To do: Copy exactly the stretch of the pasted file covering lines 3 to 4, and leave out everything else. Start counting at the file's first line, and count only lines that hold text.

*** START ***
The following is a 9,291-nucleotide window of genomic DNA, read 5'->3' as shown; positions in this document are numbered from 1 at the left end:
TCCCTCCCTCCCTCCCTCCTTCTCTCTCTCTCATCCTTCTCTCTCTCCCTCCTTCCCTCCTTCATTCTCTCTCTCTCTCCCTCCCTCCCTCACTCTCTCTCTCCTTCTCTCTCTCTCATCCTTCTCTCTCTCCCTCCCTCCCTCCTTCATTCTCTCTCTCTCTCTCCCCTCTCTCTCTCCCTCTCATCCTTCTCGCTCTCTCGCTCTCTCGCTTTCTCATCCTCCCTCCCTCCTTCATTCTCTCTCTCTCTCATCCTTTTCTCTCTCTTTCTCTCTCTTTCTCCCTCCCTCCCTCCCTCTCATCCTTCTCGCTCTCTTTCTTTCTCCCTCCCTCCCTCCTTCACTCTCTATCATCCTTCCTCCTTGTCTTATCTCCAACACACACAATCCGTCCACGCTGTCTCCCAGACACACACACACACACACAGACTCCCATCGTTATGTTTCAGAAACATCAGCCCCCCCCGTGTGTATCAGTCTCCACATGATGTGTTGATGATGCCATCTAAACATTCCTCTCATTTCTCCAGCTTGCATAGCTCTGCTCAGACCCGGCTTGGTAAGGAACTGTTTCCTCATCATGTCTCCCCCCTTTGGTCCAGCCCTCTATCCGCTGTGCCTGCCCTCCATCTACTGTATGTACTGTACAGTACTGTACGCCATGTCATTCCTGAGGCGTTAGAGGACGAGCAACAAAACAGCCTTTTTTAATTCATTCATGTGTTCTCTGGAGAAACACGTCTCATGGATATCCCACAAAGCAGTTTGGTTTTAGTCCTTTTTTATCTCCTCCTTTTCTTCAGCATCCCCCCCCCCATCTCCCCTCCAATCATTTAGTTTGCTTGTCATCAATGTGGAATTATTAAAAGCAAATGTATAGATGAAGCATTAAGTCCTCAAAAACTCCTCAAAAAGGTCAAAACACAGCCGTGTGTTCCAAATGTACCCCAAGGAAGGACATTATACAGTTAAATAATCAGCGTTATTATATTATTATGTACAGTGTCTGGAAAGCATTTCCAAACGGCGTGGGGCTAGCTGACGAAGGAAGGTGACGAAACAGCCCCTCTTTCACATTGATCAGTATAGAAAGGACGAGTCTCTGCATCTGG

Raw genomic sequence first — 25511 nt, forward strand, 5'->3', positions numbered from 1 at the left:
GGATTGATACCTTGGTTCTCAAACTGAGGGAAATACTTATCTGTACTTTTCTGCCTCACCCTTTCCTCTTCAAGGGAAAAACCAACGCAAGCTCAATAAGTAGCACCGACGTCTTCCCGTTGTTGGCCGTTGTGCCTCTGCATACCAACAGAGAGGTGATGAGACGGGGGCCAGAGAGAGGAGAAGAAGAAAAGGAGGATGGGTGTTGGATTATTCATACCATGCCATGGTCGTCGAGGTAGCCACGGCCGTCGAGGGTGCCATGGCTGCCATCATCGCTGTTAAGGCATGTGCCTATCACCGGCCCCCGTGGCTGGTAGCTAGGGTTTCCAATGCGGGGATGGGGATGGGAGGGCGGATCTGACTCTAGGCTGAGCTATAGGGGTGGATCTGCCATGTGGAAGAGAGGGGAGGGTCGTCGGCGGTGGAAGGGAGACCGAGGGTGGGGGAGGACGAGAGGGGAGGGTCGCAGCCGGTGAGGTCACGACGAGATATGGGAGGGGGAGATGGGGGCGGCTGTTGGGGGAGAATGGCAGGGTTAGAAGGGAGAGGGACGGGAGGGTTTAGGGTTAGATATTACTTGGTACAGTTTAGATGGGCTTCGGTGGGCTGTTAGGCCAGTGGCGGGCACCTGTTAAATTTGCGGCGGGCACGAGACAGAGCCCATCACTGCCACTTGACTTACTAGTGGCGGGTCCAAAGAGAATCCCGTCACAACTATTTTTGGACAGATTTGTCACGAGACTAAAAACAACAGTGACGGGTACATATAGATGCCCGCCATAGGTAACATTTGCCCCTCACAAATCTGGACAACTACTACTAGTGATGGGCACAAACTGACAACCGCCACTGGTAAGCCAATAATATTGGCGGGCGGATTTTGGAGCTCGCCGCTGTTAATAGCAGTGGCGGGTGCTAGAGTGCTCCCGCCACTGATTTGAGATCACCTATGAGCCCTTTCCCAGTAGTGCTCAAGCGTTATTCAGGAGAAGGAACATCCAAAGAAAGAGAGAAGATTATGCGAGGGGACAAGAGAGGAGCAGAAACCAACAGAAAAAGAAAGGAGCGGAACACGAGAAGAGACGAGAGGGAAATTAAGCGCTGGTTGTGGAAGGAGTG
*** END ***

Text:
Raw genomic sequence first — 25511 nt, forward strand, 5'->3', positions numbered from 1 at the left:
GGATTGATACCTTGGTTCTCAAACTGAGGGAAATACTTATCTGTACTTTTCTGCCTCACCCTTTCCTCTTCAAGGGAAAAACCAACGCAAGCTCAATAAGTAGCACCGACGTCTTCCCGTTGTTGGCCGTTGTGCCTCTGCATACCAACAGAGAGGTGATGAGACGGGGGCCAGAGAGAGGAGAAGAAGAAAAGGAGGATGGGTGTTGGATTATTCATACCATGCCATGGTCGTCGAGGTAGCCACGGCCGTCGAGGGTGCCATGGCTGCCATCATCGCTGTTAAGGCATGTGCCTATCACCGGCCCCCGTGGCTGGTAGCTAGGGTTTCCAATGCGGGGATGGGGATGGGAGGGCGGATCTGACTCTAGGCTGAGCTATAGGGGTGGATCTGCCATGTGGAAGAGAGGGGAGGGTCGTCGGCGGTGGAAGGGAGACCGAGGGTGGGGGAGGACGAGAGGGGAGGGTCGCAGCCGGTGAGGTCACGACGAGATATGGGAGGGGGAGATGGGGGCGGCTGTTGGGGGAGAATGGCAGGGTTAGAAGGGAGAGGGACGGGAGGGTTTAGGGTTAGATATTACTTGGTACAGTTTAGATGGGCTTCGGTGGGCTGTTAGGCCAGTGGCGGGCACCTGTTAAATTTGCGGCGGGCACGAGACAGAGCCCATCACTGCCACTTGACTTACTAGTGGCGGGTCCAAAGAGAATCCCGTCACAACTATTTTTGGACAGATTTGTCACGAGACTAAAAACAACAGTGACGGGTACATATAGATGCCCGCCATAGGTAACATTTGCCCCTCACAAATCTGGACAACTACTACTAGTGATGGGCACAAACTGACAACCGCCACTGGTAAGCCAATAATATTGGCGGGCGGATTTTGGAGCTCGCCGCTGTTAATAGCAGTGGCGGGTGCTAGAGTGCTCCCGCCACTGATTTGAGATCACCTATGAGCCCTTTCCCAGTAGTGCTCAAGCGTTATTCAGGAGAAGGAACATCCAAAGAAAGAGAGAAGATTATGCGAGGGGACAAGAGAGGAGCAGAAACCAACAGAAAAAGAAAGGAGCGGAACACGAGAAGAGACGAGAGGGAAATTAAGCGCTGGTTGTGGAAGGAGTG